Ellen Fagan, CE - Director, ASHA April 1, 2014 11:55 AM
Rockville MD

Thank you for your comments. My experience with the State of PA is that we must earn 20 ASHA CEUs every 2 years. Although it's great to have all these other trainings and trust me there are plenty I attend through work and for work, the ASHA CEUs are what my state wants. So for me, I like having the registry - all my ASHA credits are logged into one spot that is ongoing. I do keep hard copies of everything else I attend b/c I need other trainings for my job and am required to have 24 infant/toddler hours a year for them. I guess it really depends on what your state requires. It works well for me, but if you have a system that works for you, go for it!

stephanie dowling, blog author March 31, 2014 10:26 PM

Stephanie,

The multi-cultural inservice that Tanya described is a good example of PD offered in the work place, accepted by ASHA, but not an ASHA CEU activity.  Other examples (which I have done) would be enrolling in a relevant college course (e.g., syndromes associated with CD) and receiving a transcript for documentation; participating in an Alzheimer's Association workshop and given a certificate of completion; signing up for a webinar from AAC Institute and receiving their own (not ASHA) CEUs; or completing online activities that carry CME credit rather than CEU credit.  ASHA accepts various types of PD for our maintenance hours, as shown on their web site, but the CE Registry does not track these activities for us.  This is what I meant by the Registry having incomplete or only partial information in their database for SLPs/Auds, who pay for that service, but earn additional hours that do not carry ASHA CEU credit.  Since I have never used the Registry in 35+ years of practice, I cannot say if anybody's information has ever been lost.  However, I suppose a power surge or human error during data entry could always be a concern!  

Julie, SLP - Professor Emeritus, University March 28, 2014 8:57 PM
Richmond KY

It is also incomplete because you can also include inservice activities related to your job that are not given Asha ceu's.  For instance, we had someone do an inservice about Indian culture as we service a lot of families from India.  You just need to get documentation and keep track of how long the inservice was.  State ceu's in MA don't allow these inservices however.   Hope this helps.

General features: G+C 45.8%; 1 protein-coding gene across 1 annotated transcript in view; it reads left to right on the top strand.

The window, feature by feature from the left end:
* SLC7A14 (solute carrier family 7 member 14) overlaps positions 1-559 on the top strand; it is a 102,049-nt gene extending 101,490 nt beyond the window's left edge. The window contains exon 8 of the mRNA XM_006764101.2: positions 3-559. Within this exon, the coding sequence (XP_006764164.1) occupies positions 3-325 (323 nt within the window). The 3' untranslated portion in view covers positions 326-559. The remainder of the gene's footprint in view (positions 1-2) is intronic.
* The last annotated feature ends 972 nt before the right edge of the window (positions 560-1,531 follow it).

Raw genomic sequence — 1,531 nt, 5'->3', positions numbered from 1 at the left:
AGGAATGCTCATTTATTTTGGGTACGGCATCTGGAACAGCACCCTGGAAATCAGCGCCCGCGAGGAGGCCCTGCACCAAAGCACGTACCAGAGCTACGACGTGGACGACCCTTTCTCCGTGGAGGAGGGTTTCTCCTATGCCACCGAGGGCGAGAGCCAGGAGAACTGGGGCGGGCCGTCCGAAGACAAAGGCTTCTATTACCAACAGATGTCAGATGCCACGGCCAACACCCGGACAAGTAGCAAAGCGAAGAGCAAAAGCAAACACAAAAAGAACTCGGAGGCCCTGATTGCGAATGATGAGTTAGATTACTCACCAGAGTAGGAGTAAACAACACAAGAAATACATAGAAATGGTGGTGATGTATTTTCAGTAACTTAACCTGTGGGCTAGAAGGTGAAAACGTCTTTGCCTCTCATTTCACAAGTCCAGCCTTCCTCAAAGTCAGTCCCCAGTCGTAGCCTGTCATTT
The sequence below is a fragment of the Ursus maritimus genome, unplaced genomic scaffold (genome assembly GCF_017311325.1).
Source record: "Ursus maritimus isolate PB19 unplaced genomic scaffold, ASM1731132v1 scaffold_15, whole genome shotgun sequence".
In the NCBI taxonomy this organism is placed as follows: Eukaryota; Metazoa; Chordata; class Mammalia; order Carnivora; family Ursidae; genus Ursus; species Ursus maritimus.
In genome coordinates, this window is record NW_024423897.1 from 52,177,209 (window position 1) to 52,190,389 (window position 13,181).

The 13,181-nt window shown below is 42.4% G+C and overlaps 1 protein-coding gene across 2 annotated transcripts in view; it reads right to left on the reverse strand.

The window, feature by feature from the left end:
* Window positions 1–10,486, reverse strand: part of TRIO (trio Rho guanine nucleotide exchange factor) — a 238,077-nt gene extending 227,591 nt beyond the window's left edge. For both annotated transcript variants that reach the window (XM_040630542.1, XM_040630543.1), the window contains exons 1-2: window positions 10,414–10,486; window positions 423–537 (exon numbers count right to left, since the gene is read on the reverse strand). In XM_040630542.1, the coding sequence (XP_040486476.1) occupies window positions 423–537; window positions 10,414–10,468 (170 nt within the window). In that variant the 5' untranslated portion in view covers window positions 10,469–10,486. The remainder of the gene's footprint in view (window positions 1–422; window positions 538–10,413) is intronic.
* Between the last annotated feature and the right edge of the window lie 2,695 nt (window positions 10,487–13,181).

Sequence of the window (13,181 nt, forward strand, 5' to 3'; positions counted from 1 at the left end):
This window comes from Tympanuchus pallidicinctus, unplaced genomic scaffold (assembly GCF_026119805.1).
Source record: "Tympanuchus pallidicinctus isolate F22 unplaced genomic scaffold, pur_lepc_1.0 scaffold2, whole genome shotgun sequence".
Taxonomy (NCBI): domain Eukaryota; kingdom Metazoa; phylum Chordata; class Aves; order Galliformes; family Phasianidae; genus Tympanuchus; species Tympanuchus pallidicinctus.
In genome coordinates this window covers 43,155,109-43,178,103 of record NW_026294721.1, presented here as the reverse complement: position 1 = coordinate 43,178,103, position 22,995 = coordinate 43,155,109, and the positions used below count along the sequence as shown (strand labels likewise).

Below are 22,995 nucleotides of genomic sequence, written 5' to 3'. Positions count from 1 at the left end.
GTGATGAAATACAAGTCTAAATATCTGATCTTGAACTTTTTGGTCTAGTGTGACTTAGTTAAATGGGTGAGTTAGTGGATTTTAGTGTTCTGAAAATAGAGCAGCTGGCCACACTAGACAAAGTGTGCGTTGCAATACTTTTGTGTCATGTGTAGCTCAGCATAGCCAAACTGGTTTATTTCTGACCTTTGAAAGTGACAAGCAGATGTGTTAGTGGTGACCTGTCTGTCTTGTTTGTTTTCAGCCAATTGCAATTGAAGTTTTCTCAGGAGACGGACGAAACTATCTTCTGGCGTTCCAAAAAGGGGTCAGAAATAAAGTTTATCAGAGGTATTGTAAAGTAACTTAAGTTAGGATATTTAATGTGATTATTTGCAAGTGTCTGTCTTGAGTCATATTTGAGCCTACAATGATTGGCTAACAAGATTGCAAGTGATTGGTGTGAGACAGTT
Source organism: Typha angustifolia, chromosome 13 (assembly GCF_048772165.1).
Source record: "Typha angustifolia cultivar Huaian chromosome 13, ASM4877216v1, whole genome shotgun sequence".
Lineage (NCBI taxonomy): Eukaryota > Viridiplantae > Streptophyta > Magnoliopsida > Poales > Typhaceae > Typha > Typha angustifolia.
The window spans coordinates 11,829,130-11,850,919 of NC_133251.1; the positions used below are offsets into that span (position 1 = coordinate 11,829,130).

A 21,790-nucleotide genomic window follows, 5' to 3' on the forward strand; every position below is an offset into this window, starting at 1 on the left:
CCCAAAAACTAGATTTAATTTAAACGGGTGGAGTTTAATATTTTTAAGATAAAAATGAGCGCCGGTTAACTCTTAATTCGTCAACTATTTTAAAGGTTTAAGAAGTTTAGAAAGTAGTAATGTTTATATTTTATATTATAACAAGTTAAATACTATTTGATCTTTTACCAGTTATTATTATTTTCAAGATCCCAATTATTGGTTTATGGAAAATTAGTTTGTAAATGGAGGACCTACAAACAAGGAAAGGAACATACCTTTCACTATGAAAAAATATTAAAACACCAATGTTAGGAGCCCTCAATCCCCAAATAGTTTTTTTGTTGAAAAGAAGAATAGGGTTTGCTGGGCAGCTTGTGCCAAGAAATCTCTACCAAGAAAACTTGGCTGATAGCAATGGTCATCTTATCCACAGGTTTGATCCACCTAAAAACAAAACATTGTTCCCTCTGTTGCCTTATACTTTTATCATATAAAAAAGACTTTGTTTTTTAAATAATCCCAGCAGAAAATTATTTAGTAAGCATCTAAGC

Tanya, SLP March 28, 2014 6:41 AM

Dear Julie, Thank you for your comment. I'm curious why you say that the CE Registry is "an incomplete record of activities for many of us"? They have never lost anything of mine, but I'm wondering what your experience has been. Although I do not love paying the $25 yearly fee, I do feel that it is a small price for a large convenience. Hope to hear back from you and more about your experience. Thank you again.

stephanie dowling, blog author March 27, 2014 8:58 PM

Thankfully, there are many ways for us to earn relevant continuing ed/professional development credit.  Like most SLPs, I have always needed to maintain my own (hard copy) records of these activities for renewing my state license and having annual employment reviews.  I have used this same documentation to meet ASHA's certification requirements.  Some people may believe ASHA's CE Registry is a convenience, but it is an incomplete record of activities for many of us.  Personally, I have never been able to justify paying ASHA to store part of my information in a database, when I already have all the actual documentation in my own files.  I prefer to save that money so I can spend it on something else!

Julie, SLP - Professor Emeritus, University March 27, 2014 7:45 PM
Richmond, KY

leave a comment



To prevent comment spam, please type the code you see below into the code field before submitting your comment. If you cannot read the numbers in the image, reload the page to generate a new one.

Captcha
Enter the security code below:
 

Search

About this Blog


    Stephanie Bruno Dowling, M.S. CCC-SLP
    Occupation: Speech-Language Pathologist
    Setting: Early Intervention in Delaware County, PA
  • About Blog and Author

Keep Me Updated